Taking A Look At Disordered Eating In Our Youth
It is National Eating Disorders Awareness Week, which is a time to focus on helping families and communities gain knowledge about the risk factors that impact the people they love. Why is disordered eating on the rise among our youth and how can we work to shift these young peoples perceptions so to prevent a full blown eating disorder? This is truly possible and begins with understanding how our language and thinking can negatively impact our relationship with food and our bodies.
I could discuss many risk factors, but one of the first things I tackle with my clients who are struggling with disordered eating is helping them discover and become more aware of the everyday language they use to talk about / describe food and the eating process. The following language is very powerful, so please take time to pause and reflect before moving on:
How often do find yourself saying (thinking) the following: “I was doing so ‘good’ with my food until I ate this ‘bad’ thing,” or “Let’s be ‘bad’ and eat this brownie,” or make the comment to someone, “You’re being so ‘healthy’ for eating that salad.” Although the word “good,” “bad,” and “healthy” are not necessarily meant to be judgmental or critical towards oneself or the person eating a salad for dinner, they are a deceptive way your language and how you think about food sets up a rigid and anxiety-filled relationship with it. Even more, the wording suggests that you should be more restrictive and feel guilt and shame if you eat outside the boundaries of what’s considered “healthy.”
I truly believe the word “healthy” has created a monster in our culture. It is such a loaded word and it forces people to think in such extremes ways. What do I mean? Well, if you are not eating “healthy” then it means you are eating “unhealthy,” or it divides food into “good” and “bad” categories. This is how my clients initially speak to me and how they relate to food…and their bodies. I also hear it in how my younger clients talk about going to the gym. They say things like, “I worked out every day this week for two hours, which made me feel really good about myself because last week I was bad and worked out only 3 days!” Whatever happened to teaching our kids about moderation? The grays of life exist in moderation.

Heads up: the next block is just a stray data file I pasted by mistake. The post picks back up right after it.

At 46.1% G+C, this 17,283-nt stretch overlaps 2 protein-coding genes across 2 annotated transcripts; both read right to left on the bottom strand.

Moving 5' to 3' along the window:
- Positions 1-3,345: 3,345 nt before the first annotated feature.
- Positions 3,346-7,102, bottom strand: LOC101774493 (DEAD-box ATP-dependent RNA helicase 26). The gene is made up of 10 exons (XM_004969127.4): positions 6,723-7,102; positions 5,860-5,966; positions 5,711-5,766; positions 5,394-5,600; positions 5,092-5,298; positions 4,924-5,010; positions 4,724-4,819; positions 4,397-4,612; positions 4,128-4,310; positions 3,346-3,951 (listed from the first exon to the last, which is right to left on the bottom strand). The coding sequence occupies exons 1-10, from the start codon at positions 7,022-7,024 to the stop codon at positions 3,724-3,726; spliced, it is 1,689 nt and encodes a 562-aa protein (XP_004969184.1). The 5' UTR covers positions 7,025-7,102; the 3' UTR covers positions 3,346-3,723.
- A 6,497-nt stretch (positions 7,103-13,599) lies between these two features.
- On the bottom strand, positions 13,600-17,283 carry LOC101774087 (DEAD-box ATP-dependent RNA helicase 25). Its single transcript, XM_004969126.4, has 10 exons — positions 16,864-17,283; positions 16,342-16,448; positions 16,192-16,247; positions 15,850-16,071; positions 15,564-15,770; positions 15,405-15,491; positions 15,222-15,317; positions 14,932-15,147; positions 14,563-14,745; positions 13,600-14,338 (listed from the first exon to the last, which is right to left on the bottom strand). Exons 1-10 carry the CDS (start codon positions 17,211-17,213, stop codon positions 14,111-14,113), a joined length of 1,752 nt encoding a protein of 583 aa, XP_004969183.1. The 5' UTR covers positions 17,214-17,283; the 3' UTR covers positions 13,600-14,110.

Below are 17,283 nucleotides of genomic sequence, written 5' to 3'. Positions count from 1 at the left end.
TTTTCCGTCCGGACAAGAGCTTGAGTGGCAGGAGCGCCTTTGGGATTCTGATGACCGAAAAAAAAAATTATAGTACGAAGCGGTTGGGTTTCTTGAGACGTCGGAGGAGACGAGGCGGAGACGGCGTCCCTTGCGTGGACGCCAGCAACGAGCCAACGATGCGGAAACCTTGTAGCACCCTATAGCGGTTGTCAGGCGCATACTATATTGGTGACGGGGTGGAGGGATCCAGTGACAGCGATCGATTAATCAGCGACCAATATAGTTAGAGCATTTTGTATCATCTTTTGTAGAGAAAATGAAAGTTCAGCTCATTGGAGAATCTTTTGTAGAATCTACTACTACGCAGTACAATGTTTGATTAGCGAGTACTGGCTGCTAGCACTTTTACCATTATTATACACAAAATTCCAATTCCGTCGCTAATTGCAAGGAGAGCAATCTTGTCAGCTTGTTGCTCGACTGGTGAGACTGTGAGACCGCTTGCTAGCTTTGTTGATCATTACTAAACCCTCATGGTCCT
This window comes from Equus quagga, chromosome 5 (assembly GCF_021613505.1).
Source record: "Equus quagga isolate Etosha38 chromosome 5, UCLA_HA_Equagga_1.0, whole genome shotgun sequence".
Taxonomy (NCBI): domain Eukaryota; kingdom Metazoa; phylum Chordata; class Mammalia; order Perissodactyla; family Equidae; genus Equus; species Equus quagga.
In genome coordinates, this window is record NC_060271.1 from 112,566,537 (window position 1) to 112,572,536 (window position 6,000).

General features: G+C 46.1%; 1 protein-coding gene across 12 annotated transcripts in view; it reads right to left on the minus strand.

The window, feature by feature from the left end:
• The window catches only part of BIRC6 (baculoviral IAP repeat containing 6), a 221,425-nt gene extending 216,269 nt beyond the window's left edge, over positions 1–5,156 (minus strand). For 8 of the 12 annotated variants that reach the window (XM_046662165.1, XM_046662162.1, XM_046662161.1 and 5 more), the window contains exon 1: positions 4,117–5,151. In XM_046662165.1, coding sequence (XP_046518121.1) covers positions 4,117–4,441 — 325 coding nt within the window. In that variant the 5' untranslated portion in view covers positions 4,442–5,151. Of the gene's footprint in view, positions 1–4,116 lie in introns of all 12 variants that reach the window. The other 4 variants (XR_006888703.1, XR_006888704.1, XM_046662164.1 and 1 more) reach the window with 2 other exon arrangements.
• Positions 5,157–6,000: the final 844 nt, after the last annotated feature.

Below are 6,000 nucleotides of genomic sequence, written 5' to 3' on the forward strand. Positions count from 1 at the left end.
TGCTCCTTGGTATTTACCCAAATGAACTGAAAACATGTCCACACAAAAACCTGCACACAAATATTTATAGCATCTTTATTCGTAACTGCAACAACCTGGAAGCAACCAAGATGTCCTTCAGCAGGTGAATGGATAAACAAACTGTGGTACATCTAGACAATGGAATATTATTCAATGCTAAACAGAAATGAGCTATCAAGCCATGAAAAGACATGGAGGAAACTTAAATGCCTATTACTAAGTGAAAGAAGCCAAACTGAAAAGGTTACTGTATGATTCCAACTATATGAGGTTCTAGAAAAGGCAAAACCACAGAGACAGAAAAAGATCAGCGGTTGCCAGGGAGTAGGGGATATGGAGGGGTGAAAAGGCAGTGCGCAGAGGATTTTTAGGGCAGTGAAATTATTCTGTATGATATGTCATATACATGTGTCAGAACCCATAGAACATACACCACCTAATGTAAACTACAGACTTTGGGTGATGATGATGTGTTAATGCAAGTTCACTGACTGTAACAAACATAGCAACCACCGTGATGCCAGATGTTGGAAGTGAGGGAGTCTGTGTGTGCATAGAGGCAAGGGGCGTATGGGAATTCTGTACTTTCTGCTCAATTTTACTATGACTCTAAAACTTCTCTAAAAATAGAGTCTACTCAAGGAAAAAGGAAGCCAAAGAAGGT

My mission in my San Diego eating disorder practice is to begin to help you LIVE in the grays, offering you specific strategies to do so. The more that you begin to practice doing things differently (no matter how small the step), you begin changing how you truly think about your relationship with food and your body, later leading to how you perceive food. Once you have a true perceptual shift it means you change how you see things, and how you see things determines what you will do ultimately. With each new experience or discovery you make, you are on your way to increasing the probability of approaching food in the grays.
This is such a critical point, because no one can live in extremes for very long and it usually ends up making you feel really bad about yourself. Think about it, if you describe something as “good” then you are saying that if you don’t follow it through, you are “bad.” How often do you feel bad and guilty after trying to be so good with food? A wise woman once said, “There are no unhealthy foods, but unhealthy ways of relating to food and the eating process.”
Let’s try to change this mentality / pattern of thinking and set a goal to begin to help our youth live more in the grays.